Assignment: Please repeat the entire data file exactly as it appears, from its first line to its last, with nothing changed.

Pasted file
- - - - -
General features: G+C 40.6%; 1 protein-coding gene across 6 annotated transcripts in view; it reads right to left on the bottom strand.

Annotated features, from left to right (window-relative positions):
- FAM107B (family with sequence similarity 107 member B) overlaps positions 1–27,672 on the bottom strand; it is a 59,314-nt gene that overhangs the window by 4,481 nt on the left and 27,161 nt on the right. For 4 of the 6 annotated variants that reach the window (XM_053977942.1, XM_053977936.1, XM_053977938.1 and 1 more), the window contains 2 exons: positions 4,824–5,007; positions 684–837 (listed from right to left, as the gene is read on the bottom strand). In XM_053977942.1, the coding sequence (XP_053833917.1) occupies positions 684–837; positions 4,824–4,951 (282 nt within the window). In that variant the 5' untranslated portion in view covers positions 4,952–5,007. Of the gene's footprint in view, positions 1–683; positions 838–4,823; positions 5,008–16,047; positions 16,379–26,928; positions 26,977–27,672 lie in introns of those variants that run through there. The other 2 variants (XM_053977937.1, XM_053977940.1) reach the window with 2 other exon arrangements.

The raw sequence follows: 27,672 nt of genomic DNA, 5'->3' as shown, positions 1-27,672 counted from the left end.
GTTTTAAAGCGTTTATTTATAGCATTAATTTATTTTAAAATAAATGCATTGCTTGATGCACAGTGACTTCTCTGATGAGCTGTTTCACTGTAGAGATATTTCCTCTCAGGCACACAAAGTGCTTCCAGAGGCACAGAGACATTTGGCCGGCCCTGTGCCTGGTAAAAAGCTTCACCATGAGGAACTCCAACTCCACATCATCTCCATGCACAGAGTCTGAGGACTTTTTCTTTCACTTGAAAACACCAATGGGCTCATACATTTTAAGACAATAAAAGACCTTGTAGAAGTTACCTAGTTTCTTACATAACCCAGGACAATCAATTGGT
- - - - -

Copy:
General features: G+C 40.6%; 1 protein-coding gene across 6 annotated transcripts in view; it reads right to left on the bottom strand.

Annotated features, from left to right (window-relative positions):
- FAM107B (family with sequence similarity 107 member B) overlaps positions 1–27,672 on the bottom strand; it is a 59,314-nt gene that overhangs the window by 4,481 nt on the left and 27,161 nt on the right. For 4 of the 6 annotated variants that reach the window (XM_053977942.1, XM_053977936.1, XM_053977938.1 and 1 more), the window contains 2 exons: positions 4,824–5,007; positions 684–837 (listed from right to left, as the gene is read on the bottom strand). In XM_053977942.1, the coding sequence (XP_053833917.1) occupies positions 684–837; positions 4,824–4,951 (282 nt within the window). In that variant the 5' untranslated portion in view covers positions 4,952–5,007. Of the gene's footprint in view, positions 1–683; positions 838–4,823; positions 5,008–16,047; positions 16,379–26,928; positions 26,977–27,672 lie in introns of those variants that run through there. The other 2 variants (XM_053977937.1, XM_053977940.1) reach the window with 2 other exon arrangements.

The raw sequence follows: 27,672 nt of genomic DNA, 5'->3' as shown, positions 1-27,672 counted from the left end.
GTTTTAAAGCGTTTATTTATAGCATTAATTTATTTTAAAATAAATGCATTGCTTGATGCACAGTGACTTCTCTGATGAGCTGTTTCACTGTAGAGATATTTCCTCTCAGGCACACAAAGTGCTTCCAGAGGCACAGAGACATTTGGCCGGCCCTGTGCCTGGTAAAAAGCTTCACCATGAGGAACTCCAACTCCACATCATCTCCATGCACAGAGTCTGAGGACTTTTTCTTTCACTTGAAAACACCAATGGGCTCATACATTTTAAGACAATAAAAGACCTTGTAGAAGTTACCTAGTTTCTTACATAACCCAGGACAATCAATTGGT